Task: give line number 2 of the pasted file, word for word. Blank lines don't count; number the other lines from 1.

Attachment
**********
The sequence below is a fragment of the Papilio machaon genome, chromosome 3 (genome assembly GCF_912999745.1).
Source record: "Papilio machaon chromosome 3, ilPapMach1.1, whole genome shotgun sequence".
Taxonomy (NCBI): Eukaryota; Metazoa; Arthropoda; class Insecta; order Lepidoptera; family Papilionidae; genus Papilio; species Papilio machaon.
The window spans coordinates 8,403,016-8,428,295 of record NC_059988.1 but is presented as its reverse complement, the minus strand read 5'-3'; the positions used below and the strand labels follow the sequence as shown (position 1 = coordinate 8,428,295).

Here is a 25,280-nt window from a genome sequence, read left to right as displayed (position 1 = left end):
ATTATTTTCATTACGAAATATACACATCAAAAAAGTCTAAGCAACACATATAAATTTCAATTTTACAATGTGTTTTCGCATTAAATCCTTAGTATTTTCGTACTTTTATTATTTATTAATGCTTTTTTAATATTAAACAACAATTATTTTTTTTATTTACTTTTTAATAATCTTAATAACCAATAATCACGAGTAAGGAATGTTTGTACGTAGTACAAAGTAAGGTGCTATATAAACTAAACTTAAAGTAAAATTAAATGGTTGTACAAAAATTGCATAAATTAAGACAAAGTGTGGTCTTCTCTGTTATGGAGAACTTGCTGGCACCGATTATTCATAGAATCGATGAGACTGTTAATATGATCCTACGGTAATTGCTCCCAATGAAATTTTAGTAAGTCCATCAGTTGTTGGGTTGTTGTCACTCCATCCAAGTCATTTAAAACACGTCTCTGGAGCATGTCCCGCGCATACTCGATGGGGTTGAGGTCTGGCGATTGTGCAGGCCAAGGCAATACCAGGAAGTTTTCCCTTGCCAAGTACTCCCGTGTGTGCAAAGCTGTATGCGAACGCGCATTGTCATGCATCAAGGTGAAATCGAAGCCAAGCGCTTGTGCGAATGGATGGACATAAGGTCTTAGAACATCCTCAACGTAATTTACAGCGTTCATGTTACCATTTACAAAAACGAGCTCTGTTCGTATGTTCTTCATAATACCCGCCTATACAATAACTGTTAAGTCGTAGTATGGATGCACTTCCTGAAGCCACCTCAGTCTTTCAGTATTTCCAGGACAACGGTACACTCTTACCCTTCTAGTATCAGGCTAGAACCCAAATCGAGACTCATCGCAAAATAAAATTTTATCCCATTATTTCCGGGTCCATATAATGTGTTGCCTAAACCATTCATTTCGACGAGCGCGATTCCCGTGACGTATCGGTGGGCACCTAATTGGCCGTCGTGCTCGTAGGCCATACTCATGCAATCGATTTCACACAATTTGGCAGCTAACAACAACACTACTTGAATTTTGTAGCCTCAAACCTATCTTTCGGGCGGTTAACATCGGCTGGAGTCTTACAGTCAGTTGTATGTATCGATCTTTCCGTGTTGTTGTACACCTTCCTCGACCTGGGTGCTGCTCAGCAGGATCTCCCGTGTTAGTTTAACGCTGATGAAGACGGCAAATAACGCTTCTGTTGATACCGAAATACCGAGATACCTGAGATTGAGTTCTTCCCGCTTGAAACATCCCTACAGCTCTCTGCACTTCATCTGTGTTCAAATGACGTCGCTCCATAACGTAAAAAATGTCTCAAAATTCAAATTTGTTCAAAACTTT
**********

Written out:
Source record: "Papilio machaon chromosome 3, ilPapMach1.1, whole genome shotgun sequence".